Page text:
This took a crazy long time – around 3 hours of just chugging through and downloading every possible file into a different folder on my desktop. The good thing about the way we organized the repos in the past is that all of the main folders were at the same hierarchy in the repository – meaning we could simply loop through all of the folder names and run our tasks based on that in the next steps.

Step 2: Make an automator action to spit out an array of all of the folder names

I needed an array that I could use in PHP (also could have been bash, js, etc) to loop through using BitBucket’s fantastic API to initially. Miles built me an Automator action to loop through the folder names and spit out a text file with all of the URLs – and non URLs which we compared and cleaned up the folder names before the import. In the screenshot below you can see the action.



When I actually ran my repo creation import in the next step, I clicked on “Results” in the “Get Folder Contents” section which allows you to interrupt the flow and pull the results out as an array.

Step 3: Create Bitbucket repos via the API

Next, we need to create all of our repos using the array that we just got from Automator.

As you can see above, for each of the array items we call on the API, create our repository and print out the returned result for verification. Now, I made a mistake at this stage because I assumed that BitBucket wouldn’t parse the URL for the ‘website’ field on entry and would simply accept anything I put in there. Well, they were smarter than me and they did so I had to go back through and create about 10-20 repos again without the website field.

Step 4: Clone all of the new BitBucket repos to my computer

This is where the really nerdy cool work comes in. In bash, I looped through a slightly modified array of names (taken from the Automator step) and checked out the git repo for every single one of them in a sibling folder adjacent to my SVN checkout.

for i in "${sites[@]}"
git clone$i.git

Step 5: diff the SVN & Git folder

At this stage I had two folders on our computer. One with 415 full folders & SVN files in it and one with 415 empty folders and git files in it. Now is when I deleted all of the old SVN files with “rm -rf .git”. This shaved about 20GB off the total folder size.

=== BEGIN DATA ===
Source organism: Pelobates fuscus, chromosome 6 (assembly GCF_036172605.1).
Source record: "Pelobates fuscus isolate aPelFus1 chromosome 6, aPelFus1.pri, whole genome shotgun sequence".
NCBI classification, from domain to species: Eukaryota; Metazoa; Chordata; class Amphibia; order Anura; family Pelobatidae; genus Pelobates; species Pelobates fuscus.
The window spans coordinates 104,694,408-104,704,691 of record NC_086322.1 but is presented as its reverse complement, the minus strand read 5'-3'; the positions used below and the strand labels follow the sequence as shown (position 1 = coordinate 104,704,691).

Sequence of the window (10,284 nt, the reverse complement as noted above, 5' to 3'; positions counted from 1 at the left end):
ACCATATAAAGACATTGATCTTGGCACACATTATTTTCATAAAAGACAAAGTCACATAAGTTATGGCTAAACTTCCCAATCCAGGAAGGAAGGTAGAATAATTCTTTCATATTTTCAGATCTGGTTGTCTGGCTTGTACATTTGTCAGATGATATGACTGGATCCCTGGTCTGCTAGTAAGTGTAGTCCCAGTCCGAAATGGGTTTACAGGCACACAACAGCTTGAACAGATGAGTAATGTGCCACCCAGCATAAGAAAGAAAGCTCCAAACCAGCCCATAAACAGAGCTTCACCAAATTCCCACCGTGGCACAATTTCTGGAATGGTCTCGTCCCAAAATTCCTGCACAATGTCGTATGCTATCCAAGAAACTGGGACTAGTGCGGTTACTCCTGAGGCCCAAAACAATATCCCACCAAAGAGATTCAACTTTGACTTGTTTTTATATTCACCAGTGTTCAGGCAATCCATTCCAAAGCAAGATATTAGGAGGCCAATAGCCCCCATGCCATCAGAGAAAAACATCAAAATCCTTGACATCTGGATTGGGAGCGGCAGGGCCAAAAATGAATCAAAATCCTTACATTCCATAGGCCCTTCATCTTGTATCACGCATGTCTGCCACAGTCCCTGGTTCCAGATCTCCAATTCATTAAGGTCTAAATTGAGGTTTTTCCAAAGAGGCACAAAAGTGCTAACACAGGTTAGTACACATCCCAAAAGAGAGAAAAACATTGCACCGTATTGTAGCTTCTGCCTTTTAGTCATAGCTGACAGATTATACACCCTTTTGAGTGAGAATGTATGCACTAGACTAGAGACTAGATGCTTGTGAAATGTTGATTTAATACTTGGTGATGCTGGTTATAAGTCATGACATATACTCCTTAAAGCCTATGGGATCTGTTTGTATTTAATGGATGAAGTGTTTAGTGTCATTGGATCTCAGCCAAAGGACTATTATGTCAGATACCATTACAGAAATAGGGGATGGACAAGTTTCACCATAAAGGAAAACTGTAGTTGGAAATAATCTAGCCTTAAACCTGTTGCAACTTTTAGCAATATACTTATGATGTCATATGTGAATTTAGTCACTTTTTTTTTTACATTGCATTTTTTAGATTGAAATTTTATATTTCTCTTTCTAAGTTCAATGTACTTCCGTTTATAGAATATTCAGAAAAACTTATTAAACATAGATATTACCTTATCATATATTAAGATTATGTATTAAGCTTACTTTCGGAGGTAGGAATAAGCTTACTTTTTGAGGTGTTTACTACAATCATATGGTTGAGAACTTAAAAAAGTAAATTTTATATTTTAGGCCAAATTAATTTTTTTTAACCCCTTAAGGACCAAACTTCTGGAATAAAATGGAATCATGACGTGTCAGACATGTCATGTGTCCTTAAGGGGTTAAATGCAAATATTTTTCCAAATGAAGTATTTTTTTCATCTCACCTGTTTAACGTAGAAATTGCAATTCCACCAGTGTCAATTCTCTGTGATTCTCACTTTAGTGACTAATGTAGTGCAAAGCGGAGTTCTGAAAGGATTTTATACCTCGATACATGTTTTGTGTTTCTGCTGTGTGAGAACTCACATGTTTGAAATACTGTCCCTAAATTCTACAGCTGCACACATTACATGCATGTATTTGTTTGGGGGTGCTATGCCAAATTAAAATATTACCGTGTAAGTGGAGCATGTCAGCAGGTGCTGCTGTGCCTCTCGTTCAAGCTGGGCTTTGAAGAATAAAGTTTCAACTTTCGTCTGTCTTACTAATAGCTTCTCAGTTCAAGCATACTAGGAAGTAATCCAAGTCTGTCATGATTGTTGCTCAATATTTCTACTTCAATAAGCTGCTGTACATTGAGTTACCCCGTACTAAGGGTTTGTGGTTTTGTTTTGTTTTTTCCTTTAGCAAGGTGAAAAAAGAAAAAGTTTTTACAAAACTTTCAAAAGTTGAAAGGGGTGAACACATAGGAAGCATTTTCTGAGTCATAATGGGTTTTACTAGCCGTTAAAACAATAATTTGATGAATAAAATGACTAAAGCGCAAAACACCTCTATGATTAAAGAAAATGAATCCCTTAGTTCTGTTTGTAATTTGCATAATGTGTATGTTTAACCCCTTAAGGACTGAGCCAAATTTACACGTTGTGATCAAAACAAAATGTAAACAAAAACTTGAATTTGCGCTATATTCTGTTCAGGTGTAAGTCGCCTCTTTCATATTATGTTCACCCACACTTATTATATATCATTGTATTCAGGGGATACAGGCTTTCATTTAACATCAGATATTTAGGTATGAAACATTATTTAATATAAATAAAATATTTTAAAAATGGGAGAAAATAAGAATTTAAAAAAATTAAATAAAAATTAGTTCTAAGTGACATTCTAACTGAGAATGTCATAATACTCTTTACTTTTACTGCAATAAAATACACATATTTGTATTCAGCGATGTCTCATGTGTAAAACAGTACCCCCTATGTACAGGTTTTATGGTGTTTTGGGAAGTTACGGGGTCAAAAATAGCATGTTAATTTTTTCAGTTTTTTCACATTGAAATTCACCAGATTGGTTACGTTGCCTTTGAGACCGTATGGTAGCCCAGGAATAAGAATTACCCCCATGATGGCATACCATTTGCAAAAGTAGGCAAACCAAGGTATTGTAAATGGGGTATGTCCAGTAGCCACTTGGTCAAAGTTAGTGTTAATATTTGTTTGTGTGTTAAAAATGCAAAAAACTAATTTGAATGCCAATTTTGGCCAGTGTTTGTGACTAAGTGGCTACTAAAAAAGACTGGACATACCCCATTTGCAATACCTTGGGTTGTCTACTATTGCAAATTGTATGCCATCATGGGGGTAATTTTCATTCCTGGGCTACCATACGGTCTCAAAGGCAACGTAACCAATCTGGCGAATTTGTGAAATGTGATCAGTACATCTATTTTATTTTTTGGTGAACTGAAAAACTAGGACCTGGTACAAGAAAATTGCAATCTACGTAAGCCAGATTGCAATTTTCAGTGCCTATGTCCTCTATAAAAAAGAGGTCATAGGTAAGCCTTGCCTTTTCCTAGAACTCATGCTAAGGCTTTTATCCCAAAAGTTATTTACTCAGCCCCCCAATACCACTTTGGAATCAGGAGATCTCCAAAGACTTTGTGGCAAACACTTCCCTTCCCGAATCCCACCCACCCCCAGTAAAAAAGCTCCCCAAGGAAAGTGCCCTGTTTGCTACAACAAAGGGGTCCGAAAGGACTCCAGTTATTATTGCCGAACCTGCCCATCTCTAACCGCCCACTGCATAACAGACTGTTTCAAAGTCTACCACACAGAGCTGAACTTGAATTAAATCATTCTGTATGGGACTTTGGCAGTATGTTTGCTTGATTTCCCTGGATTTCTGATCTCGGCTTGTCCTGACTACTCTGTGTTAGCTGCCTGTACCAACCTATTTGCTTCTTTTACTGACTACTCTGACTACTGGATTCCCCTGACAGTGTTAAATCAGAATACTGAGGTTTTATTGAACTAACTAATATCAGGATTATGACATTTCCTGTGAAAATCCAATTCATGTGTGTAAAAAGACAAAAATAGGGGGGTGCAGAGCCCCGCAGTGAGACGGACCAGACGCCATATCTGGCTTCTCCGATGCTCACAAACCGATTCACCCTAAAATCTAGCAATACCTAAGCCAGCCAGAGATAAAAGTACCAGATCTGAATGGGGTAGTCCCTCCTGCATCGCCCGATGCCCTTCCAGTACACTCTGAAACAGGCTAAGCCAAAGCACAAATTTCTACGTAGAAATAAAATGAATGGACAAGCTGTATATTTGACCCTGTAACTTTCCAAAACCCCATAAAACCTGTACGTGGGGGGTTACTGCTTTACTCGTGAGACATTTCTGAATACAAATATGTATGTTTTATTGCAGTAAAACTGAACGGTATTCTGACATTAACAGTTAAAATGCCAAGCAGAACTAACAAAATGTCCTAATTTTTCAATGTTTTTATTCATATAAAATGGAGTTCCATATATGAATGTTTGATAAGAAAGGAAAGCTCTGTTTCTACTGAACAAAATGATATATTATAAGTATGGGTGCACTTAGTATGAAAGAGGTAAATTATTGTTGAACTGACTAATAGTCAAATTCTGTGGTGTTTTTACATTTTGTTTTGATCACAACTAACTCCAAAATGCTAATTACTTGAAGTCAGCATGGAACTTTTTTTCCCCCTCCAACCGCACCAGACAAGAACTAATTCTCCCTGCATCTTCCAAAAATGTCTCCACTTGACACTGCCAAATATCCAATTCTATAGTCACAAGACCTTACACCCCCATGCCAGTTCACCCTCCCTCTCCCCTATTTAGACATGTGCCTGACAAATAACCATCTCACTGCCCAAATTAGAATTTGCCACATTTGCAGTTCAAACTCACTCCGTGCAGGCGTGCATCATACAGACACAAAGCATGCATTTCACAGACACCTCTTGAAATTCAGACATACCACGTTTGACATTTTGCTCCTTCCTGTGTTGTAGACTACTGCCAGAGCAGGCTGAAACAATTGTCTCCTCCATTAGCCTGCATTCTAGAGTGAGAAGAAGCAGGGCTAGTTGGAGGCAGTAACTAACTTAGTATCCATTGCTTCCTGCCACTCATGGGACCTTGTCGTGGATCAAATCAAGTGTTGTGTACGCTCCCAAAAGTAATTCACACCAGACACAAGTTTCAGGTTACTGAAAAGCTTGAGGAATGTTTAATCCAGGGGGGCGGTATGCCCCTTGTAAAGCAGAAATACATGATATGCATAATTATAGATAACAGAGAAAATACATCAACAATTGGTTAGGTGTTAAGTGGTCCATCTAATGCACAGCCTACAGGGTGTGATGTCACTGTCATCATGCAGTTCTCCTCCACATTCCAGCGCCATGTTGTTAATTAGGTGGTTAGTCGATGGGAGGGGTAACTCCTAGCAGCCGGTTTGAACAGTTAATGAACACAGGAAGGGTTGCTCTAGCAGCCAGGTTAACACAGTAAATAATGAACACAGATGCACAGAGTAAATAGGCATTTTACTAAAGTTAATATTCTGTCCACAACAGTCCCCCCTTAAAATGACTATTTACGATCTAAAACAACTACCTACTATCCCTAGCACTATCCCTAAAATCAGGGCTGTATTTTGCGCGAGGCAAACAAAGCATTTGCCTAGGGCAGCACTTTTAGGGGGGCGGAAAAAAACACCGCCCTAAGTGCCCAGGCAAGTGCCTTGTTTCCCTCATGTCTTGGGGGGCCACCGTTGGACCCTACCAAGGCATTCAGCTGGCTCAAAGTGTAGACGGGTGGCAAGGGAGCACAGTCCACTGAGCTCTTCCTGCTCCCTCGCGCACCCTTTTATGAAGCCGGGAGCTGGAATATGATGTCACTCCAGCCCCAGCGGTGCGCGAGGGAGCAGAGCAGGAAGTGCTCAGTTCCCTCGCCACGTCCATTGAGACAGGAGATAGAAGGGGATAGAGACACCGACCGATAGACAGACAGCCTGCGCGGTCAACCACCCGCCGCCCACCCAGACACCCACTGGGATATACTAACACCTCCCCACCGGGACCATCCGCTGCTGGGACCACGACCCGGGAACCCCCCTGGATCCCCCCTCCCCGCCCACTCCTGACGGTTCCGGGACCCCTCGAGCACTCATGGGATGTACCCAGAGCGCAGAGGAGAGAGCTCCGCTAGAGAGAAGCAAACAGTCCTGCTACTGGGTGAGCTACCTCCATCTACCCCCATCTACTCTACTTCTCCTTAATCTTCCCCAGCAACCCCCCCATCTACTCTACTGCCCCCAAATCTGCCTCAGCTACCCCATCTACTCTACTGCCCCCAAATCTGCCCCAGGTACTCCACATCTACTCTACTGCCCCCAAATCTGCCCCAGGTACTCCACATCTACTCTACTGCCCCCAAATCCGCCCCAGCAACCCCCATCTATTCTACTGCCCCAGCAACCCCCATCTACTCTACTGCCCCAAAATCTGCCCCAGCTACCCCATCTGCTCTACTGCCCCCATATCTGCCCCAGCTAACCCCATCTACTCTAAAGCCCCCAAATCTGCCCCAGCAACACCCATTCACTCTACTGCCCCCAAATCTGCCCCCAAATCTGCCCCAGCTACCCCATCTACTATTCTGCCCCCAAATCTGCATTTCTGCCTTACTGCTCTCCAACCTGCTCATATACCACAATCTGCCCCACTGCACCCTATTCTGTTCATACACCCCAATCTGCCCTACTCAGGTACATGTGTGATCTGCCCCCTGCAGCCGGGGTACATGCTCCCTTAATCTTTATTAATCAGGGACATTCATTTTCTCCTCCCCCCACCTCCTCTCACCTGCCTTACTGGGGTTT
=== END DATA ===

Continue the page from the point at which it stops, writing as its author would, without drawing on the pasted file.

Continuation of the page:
To copy files from one folder to another without overriding any duplicates, Mac provides a simple command called “ditto”. With ditto, you feed it the path of the folder that you want to copy from and the path of the folder that you want to copy to and it will do all of the diff work and copying of the files and it’s damn quick. ie:

ditto ~/Documents/MyFolder ~/Desktop/MyNewFolder

Now, you have two identical sets of folders, with the exception that one has git files for each repo and is ready to stage to push.

Step 6: Push it. Push it real good.

Just like I looped through the site array to pull down all of my repos, I looped through the individual folders and committed/pushed everything at once. This took about 5 hours so I set my computer down for the night and took a look through everything in the morning.

for i in "${sites[@]}"
cd $i
git add .
git commit -m "Initial git commit"
git push origin master
cd ../

And just like that, we had 415 individual, properly named git repos to use. Now, let’s add up the total time it took to run everything:

  • 255 seconds to create 415 repos via API
  • 12 min to clone them to my CPU
  • 5 hours to push all files to the repo master branch

Not bad for a move to a completely new versioning system and breaking up a mega-repo into individual usable ones!